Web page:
By 1708, another interest based on local landownership had been revived to such an extent that it was able to secure a seat. It belonged to Sir Edward Goodere, 1st Bt. (whose father had made a fortune in the Indian trade), who had married Sir Edward Dineley’s heiress and upon his death was able to take control of the Charlton estate. His appearance seems to have caused Parker’s withdrawal from politics. The other man elected was John Rudge, the only defeated candidate being John Deacle, either the wealthy London woollen draper, founder of Evesham’s free school and native of Bengeworth, or else his namesake, nephew and heir, who sat for the borough between 1715 and 1722. Although Dr Sacheverell played a significant role in stirring up passions in Worcestershire during the summer of 1710, the political effect of his short visit to Evesham in July was probably negative, in that it deterred men of Deacle’s stamp (the nephew had succeeded his father and was a Nonconformist) from entering the lists. It certainly did not dislodge Rudge or Goodere. By 1713 Goodere’s support for the Court had identified him much more strongly with the Tories, and this may account for Rushout’s abortive challenge. Only in 1715 was Goodere ousted by the Whigs.7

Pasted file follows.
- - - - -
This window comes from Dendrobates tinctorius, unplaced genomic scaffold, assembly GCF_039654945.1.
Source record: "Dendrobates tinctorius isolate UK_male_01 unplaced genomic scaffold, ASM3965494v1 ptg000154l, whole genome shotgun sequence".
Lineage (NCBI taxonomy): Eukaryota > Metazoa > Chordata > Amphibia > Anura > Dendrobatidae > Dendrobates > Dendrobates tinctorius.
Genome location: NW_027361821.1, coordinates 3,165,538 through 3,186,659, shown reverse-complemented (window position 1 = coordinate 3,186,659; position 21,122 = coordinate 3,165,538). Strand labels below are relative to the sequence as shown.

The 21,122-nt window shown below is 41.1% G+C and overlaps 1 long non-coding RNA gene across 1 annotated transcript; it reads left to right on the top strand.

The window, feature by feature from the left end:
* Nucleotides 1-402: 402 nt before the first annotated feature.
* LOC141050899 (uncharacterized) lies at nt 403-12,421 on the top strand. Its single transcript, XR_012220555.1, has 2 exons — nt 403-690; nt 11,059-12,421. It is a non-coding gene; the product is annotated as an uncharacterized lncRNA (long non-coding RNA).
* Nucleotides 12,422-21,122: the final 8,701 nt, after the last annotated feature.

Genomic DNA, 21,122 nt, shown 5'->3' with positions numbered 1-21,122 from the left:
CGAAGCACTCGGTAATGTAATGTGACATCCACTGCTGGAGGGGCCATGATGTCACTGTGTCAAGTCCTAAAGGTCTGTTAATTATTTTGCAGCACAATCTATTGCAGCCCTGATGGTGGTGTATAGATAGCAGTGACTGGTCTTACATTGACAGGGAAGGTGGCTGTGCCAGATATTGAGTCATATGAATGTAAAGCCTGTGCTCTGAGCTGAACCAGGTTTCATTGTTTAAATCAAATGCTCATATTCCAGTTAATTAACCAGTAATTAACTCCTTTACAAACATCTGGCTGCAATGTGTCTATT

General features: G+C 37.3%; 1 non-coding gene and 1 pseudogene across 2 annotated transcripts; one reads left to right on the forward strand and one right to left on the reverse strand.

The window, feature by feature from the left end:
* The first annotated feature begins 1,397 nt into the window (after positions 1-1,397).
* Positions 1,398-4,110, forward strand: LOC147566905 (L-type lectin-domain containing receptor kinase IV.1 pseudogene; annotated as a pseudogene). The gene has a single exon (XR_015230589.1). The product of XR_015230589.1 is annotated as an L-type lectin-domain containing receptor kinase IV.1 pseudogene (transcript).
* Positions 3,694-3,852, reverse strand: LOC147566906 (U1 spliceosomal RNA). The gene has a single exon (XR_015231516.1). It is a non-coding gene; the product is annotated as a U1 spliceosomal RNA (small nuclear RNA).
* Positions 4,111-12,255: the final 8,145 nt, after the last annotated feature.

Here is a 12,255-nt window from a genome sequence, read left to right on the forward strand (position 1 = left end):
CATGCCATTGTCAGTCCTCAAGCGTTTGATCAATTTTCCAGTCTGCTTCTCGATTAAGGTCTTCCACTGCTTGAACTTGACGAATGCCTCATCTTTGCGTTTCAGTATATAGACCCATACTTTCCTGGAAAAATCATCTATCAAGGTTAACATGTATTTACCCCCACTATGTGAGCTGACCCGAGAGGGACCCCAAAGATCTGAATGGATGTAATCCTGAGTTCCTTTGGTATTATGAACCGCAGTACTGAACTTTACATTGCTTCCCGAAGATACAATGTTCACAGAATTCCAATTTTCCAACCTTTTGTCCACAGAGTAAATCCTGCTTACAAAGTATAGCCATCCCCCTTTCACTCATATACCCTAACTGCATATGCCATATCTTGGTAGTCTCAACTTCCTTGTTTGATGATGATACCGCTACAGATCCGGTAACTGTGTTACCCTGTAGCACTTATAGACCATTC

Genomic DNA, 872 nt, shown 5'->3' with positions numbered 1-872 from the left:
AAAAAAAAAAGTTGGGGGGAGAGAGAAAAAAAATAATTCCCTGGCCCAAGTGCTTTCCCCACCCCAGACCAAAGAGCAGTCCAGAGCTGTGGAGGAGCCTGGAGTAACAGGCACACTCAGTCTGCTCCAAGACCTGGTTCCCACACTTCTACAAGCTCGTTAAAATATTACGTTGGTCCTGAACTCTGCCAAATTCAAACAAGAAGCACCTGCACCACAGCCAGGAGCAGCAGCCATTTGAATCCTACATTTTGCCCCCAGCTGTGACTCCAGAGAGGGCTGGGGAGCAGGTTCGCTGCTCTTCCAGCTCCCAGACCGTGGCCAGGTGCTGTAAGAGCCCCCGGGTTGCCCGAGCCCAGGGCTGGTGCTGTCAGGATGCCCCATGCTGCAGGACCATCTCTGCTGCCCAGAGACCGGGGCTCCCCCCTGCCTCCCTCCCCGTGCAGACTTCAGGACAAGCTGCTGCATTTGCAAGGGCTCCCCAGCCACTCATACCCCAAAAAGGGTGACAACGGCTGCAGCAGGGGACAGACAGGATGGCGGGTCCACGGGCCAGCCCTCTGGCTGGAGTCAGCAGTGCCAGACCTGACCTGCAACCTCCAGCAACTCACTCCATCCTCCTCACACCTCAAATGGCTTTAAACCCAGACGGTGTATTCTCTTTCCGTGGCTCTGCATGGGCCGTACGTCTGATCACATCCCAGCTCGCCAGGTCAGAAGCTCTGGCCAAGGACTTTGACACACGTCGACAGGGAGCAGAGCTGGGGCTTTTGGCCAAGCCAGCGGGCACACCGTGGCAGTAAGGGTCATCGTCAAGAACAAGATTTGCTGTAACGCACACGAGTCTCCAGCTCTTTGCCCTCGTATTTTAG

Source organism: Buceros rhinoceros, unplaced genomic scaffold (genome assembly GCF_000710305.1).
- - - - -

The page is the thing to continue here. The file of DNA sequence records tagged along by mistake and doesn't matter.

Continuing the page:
Author: Stuart Handley
- 1. W. A. Speck, Tory and Whig, 130.
- 2. W.L. Sachse, Ld. Somers, 140.
- 3. VCH Worcs. ii. 379; J. R. Jones, First Whigs, 198n; Barré thesis, 195–6.
- 4. Add. 70014, ff. 291–2; Hereford and Worcs. RO (Worcester, St. Helen’s), Northwick mss 705: 66/BA4231/6/ii, Rushout to Martin, 28 Jan. 1689[–90]; G. May, Hist. Evesham, 271; Bath mss at Longleat House, Thynne pprs. 13, f. 259; Surr. RO (Guildford), Midleton mss 1248/1, f. 232.
- 5. Bodl. Ballard 35, f. 48; Surr. RO (Kingston), Somers mss 371/14/J4–7, Rushout to [Somers], 3, 10 Aug., 28 Oct., 3 Nov. 1695; Add. 70018, f. 85; May, 401.
- 6. Add. 29579, ff. 248, 405; Somers mss 371/14/B20, Walsh to Somers, 26 Oct. 1701; HMC Portland, iv. 84, 271.
- 7. HMC Portland, 550; Ballard 21, f. 226.